Sri Lankans in Italy
|This article needs additional citations for verification. (October 2013) (Learn how and when to remove this template message)|
|50,000 (2004) |
|Regions with significant populations|
|English · Sinhala · Tamil · Italian|
|Buddhism · Hinduism · Roman Catholicism|
|Related ethnic groups|
The first Sri Lankans migrated to Italy since the 1970s. Italy was attractive to the migrants due to perceived easier employment opportunities and entry, compared to other European countries. The first immigration waves during the second half of the Eighties consisted mainly of Tamils, followed by Sinhalese at the beginning of the Nineties.
In the late 70's, Catholic women migrated to Italy to work in elderly homes. Many Sri Lankans have also illegally migrated to Italy, mainly through the Balkans and Austria. Admission acts also encouraged more Sri Lankans to migrate to Italy. For example, the Dini Decree in 1996 made it more easier for Sri Lankans workers to bring their family to Italy. In Rome, Naples and Milan, the Sri Lankans have built up "enlarged families", where jobs are exchanged among relatives and compatriots.
Sociologist Enrica Morlicchio estimated in 1992 that 2/3rds of the Sri Lankan population in Italy was Sinhalese and Tamils constituted 1/3rd. The major Sinhalese communities in Italy are located in Lombardia (In the districts Loreto and Lazzaretto), Milan, Lazio, Rome, Naples and Southern Italy (Particularly Palermo, Messina and Catania). Most Italian Sinhalese work as domestic workers. But they have also opened businesses such as restaurants, cleaning enterprises (e.g. Cooperativa Multietnica di Pulizie Sud-Est), call centres, video-shops, traditional food shops and minimarkets.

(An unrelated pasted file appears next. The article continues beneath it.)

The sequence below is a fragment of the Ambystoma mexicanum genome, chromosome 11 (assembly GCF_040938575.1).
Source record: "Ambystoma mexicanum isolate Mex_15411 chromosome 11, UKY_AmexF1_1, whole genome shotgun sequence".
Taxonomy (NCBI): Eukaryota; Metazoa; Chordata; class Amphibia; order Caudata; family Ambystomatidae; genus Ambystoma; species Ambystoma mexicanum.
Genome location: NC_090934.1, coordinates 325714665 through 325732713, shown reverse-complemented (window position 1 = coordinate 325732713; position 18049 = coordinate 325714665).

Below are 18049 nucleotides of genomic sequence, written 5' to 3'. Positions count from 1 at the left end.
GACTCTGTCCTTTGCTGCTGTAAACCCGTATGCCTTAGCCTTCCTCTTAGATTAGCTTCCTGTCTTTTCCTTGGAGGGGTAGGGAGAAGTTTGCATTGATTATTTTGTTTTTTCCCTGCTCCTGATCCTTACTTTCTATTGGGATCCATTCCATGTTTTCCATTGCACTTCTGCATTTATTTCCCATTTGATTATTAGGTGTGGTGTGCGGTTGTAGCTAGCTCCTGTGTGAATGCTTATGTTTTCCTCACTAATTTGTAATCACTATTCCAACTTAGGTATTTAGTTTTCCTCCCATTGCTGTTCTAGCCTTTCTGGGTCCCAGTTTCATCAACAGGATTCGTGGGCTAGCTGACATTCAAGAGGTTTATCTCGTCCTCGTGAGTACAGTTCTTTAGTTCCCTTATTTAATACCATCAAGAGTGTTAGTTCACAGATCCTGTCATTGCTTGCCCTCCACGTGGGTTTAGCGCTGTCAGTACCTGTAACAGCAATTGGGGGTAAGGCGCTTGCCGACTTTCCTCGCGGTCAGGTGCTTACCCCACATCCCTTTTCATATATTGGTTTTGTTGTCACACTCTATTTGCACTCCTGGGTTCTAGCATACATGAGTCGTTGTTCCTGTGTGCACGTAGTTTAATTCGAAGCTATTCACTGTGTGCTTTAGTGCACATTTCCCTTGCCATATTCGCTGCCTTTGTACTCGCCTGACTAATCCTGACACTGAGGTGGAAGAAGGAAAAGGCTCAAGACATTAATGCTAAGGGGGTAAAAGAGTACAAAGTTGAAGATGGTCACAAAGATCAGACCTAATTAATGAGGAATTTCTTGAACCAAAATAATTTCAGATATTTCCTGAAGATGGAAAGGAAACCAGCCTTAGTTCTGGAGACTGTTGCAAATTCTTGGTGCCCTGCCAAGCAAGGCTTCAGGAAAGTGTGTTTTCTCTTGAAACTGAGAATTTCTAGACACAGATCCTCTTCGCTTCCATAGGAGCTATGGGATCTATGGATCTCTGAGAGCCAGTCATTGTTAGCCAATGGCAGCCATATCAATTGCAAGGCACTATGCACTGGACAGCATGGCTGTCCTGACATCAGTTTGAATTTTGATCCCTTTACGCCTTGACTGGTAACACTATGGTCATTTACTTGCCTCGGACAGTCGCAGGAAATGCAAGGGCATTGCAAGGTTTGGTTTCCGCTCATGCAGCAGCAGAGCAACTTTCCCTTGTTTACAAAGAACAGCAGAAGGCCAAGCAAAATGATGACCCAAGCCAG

Every year the administration of the city of Palermo organizes a sport competition, called "Giornata dello Studente Tamil" ("Day of the Tamil Student"), trying to foster the integration of the large Tamil community living in the Sicilian capital.
The major community organisation representing Sri Lankans in Italy is the Sri Lanka Association Italy. Smaller community and political organisation exist in areas with a sizable Sri Lankan population such as the Sri Lanka Association Florence, Coordinamento Tamil, Centro Culturale Tamil, Sri Lanka Women’s Association Napoli and Associazione dei Tamil in Italia. Several other organizations are based in cities including Naples, Bologna, Lecce, Reggio Emilia etc.
Notable Sri Lankan Italians
- Sepala Ekanayake - Sri Lankan hijacker of the Alitalia Boeing 747
- Hemantha Jayasena - Sri Lankan born Italian cricketer.
- Samantha de Mel - Sri Lankan born Italian former cricketer
- Samantha Ketipe - Sri Lankan born Italian cricketer
- The Sri Lankan Diaspora in Italy (PDF). Berghof Research Center. 2004.